Having shown positive results on solar radiation, the team is now exploring further code porting for the computationally similar moisture, chemistry, and turbulence physics models; collectively these types of physics problems account for ~50% of GEOS-5 compute time.  In addition, project lead Shujia Zhou has been working on a hybrid solution towards allowing Fortran to be run directly on the Cell processor. 

A session at the 2008 American Geophysical Union Fall Meeting this December entitled "Emerging Multicore Computing Technology in Earth and Space Sciences" should serve as the next window into their progress.

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Latest Thread Comments (6 total)
Posted by patsu on Thursday, 31-Jul-08 18:22:34 UTC
Is it only speed up ? How about power consumption, density and such ?

Posted by Carl B on Thursday, 31-Jul-08 18:37:40 UTC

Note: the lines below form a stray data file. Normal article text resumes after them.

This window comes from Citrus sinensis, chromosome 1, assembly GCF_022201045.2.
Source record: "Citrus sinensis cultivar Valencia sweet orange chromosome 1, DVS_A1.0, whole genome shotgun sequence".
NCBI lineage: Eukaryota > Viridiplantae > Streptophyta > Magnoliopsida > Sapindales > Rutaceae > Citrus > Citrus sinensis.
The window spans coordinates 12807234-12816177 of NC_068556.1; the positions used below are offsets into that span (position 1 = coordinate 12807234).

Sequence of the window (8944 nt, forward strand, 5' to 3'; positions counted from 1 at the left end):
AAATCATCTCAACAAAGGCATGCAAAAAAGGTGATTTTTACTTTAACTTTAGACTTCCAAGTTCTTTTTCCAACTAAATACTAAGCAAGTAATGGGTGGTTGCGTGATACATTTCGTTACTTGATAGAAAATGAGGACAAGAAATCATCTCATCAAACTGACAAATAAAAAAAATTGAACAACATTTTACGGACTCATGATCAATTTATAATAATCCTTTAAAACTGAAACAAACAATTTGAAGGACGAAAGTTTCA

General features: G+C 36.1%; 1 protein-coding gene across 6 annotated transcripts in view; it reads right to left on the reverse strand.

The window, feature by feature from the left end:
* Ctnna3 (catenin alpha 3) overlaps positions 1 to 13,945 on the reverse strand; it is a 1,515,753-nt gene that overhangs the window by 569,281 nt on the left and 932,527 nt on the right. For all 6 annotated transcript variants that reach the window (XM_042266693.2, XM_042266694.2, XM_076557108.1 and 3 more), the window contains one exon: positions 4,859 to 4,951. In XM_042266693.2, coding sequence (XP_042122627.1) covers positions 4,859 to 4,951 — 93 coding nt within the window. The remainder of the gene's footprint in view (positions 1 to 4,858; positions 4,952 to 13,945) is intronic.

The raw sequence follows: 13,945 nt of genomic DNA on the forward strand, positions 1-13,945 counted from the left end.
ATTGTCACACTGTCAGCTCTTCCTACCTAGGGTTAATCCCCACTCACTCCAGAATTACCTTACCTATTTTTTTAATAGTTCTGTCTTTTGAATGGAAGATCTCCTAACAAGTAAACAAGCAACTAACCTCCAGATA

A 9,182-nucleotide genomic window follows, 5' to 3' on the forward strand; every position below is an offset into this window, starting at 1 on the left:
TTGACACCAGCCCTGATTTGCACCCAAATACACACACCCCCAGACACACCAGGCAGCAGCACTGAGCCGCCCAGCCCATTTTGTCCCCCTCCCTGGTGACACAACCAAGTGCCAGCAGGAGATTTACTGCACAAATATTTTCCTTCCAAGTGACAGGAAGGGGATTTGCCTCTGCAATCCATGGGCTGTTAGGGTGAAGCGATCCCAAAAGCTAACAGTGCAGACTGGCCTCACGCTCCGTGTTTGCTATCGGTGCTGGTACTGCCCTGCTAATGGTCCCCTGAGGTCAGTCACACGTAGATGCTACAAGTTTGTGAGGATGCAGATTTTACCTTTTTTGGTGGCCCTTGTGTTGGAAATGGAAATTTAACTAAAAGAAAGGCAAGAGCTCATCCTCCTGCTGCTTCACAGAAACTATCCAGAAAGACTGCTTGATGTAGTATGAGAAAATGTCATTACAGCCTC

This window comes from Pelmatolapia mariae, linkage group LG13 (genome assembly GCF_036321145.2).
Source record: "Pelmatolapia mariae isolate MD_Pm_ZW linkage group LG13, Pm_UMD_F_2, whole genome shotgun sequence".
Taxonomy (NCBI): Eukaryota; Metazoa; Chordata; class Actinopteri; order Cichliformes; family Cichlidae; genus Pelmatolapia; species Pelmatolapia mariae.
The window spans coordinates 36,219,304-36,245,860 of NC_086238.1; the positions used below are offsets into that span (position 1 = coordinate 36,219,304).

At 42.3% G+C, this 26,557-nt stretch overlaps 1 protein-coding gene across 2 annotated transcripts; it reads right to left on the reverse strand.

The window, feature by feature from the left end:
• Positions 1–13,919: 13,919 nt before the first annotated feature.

Since they only evaluated a single Cell processor against single core iterations of the competing 'control' processors, those other metrics simply didn't come into play whatsoever in terms of the study results. Wattage and density would obviously be derived by the form the respective solutions took, so shouldn't be difficult to come up with estimates based on shipping solutions.

Posted by wingless on Thursday, 31-Jul-08 22:44:02 UTC
NASA should evaluate GPGPU from ATI or Nvidia to handle these tasks. In GPGPU task a GPU can justify it's power draw with it's high performance.

Posted by ShaidarHaran on Friday, 01-Aug-08 00:32:01 UTC
Quoting wingless
NASA should evaluate GPGPU from ATI or Nvidia to handle these tasks. In GPGPU task a GPU can justify it's power draw with it's high performance.